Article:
W3C home > Mailing lists > Public > public-html@w3.org > July 2009

Re: Codecs for <video> and <audio>

From: James Graham <jgraham@opera.com>
Date: Wed, 08 Jul 2009 19:28:28 +0000
Message-ID: <20090708192828.mfpx903vuo0sc8gw@staff.opera.com>
To: Ian Hickson <ian@hixie.ch>
Cc: Robin Berjon <robin@berjon.com>, Shelley Powers <shelley.just@gmail.com>, "public-html@w3.org" <public-html@w3.org>
Quoting Ian Hickson <ian@hixie.ch>:
>> Robin hit on what I think is the most important point on this decision:
>> it gives veto power to a single company. That is a dangerous precedent
>> to create.
> The relevant implementors have veto power over the parts they are intended
> to implement whether we like it or not.
>> What if Microsoft were to come along and say, "We're not going to
>> implement SVG". Do we then pull the SVG section?
> Not immediately, but if we can't convince them that SVG is the way
> forward, then yes.
>> Yet your own company, Google, is creating a library to help work through
>> issues of one browser company not supporting SVG, and the same level of
>> innovation will help with the video codec, and Apple's reluctance. A
>> reluctance I imagine that won't last forever.
> I'm not here to make the specs do what Google wants. I'm here to make the
> specs represent what is actually implemented.

Whilst I basically agree that we should try as hard as possible to  
make specs that everyone agrees to implement, I don't think it is  
necessarily true that dropping features where unanimity cannot be  
achieved has the best overall effect for the web as a whole (that is,  
for the Open Web platform and for authors using that platform).

As an example of a case where a major vendor has refused to implement  
something, consider DOM 2 Events which is still not implemented in  
Internet Explorer, despite being almost nine years old. Now it may be  
that they have never formally stated that they are unwilling to  
implement that specification (and it may even appear in IE9) but  
actions speak louder than words, and for the past nine years the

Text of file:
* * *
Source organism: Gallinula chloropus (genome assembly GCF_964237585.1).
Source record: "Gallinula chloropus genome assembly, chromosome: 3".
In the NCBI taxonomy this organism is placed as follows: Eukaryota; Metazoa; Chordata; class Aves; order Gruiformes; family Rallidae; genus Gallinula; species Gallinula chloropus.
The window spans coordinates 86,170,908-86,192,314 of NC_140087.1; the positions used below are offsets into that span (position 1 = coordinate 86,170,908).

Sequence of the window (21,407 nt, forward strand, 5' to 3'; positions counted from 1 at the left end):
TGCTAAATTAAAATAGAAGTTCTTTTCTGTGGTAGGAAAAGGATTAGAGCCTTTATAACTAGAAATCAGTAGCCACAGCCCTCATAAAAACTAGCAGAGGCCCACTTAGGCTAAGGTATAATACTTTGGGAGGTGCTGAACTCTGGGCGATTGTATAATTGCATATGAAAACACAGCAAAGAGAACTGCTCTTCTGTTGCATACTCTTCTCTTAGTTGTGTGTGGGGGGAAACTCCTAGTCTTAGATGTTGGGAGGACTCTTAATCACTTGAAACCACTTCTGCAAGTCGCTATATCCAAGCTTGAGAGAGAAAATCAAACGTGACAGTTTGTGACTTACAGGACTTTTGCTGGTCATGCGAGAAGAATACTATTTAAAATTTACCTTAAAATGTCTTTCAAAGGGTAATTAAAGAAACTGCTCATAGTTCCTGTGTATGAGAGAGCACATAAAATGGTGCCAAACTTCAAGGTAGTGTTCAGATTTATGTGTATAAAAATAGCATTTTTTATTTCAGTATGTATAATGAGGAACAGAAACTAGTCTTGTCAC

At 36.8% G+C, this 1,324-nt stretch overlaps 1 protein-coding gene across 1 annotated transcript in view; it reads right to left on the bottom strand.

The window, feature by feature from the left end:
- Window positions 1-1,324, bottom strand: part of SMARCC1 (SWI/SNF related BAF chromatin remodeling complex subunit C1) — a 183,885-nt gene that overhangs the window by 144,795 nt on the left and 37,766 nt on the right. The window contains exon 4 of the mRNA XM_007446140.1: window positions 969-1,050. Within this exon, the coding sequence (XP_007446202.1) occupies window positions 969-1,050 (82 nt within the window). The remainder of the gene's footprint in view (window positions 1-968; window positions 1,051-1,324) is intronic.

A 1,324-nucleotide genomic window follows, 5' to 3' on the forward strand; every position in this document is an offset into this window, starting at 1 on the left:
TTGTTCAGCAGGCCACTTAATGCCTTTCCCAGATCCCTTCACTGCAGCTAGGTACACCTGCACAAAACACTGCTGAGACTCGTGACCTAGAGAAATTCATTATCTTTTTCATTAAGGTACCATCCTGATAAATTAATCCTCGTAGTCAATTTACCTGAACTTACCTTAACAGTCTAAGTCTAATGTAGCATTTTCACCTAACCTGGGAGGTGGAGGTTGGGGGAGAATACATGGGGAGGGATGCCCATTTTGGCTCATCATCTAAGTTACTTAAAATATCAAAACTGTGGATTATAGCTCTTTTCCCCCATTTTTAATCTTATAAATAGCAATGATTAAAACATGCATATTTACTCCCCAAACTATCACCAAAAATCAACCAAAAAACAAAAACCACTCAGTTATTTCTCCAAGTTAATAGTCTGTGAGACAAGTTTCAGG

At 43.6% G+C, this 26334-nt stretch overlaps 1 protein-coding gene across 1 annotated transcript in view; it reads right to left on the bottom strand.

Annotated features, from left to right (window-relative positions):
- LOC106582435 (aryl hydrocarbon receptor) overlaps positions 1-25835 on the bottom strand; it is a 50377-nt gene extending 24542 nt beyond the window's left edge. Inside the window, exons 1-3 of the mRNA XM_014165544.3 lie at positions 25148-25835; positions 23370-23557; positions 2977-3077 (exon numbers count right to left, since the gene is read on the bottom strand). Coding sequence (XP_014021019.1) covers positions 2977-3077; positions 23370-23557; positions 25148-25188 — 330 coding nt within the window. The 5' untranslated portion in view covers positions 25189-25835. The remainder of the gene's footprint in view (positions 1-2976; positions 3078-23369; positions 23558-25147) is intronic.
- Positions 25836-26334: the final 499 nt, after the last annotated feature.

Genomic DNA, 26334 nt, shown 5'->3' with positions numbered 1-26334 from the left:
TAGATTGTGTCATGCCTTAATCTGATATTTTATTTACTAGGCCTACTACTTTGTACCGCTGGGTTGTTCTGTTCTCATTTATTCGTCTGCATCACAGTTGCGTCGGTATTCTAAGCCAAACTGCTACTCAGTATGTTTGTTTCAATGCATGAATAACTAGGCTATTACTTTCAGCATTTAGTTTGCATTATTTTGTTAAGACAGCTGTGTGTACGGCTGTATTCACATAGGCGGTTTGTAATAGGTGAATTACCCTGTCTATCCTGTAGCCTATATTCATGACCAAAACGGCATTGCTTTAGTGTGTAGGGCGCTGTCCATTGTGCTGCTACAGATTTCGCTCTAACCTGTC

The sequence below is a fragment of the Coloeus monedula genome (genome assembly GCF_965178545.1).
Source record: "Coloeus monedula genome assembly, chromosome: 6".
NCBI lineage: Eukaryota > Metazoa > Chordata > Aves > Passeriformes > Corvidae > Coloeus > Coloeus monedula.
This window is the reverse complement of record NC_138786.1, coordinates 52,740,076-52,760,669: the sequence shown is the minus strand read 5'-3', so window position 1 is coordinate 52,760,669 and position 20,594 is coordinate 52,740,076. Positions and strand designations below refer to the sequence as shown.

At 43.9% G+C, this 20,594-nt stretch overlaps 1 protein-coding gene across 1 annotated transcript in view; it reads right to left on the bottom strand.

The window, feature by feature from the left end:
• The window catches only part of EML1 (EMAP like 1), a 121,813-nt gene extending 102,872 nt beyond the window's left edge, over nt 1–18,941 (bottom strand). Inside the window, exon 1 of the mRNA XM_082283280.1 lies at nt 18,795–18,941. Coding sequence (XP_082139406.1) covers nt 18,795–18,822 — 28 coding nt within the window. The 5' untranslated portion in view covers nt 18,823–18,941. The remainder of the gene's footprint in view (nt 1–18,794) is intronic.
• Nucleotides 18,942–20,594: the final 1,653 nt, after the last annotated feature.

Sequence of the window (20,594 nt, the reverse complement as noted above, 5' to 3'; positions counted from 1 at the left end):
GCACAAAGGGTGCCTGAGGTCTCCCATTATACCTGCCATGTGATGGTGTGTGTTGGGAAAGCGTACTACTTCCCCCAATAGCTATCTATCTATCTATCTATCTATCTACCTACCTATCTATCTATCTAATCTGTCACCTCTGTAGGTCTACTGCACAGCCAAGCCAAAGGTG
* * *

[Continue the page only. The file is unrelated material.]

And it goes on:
situation for authors has been exactly the same as if the IE team had  
announced that they would never implement it. Despite this, the fact  
that the spec exists is clearly a win compared to the spec not  
existing; in the browsers that do support the spec it has been  
possible to get interoperability, whilst libraries have been able to  
use specific workarounds for IE alone. Having to learn 1 set of rules  
and one set of exceptions is clearly better than having no way to  
achieve the same thing or having to learn N (>2) different sets of  

I stress that the comparison of interest is only between the current  
situation and the point of view that you have advocated here - pulling  
features that some browsers refuse to implement. It is possible that  
in the specific case of DOM 2 Events there could have been a better  
attempt at finding a mutually agreeable spec. That possibility does  
not change the relevance of the comparison between what actually  
happened and future situations where one player does not implement a  

I note that this example is not unique. There are many parts of the  
web technology stack that are not unilaterally supported in browsers  
today and which some browsers do not seem to be interested in working  
on (SVG is another good example). Nevertheless these features can have  
value in the browsers where they are supported, and having a  
specification for the features helps create interoperability between  
the implementations that exist. This puts authors in a much better  
position than they would be in if we adopted the policy of just  
throwing out parts of the specification that a minority of vendors  
will not commit to (to take this point to its extreme, not so long ago  
Microsoft refused to work on their browser implementation at all. If  
they had announced this publicly I would not expect all spec work  
relating to web browsers to have ceased; indeed I would hope that it  
would have focused people on improving the competition to route around  
the damage).

(Note: None of this is supposed to represent a position on the video  
codec issue. My opinion on that issue is that we should reinsert a  
note like the one we had before since people are still exploring the  
options for a RF baseline codec. I don't know how this sits with W3C  
process if we want to go to LC though).
Received on Wednesday, 8 July 2009 19:29:14 UTC

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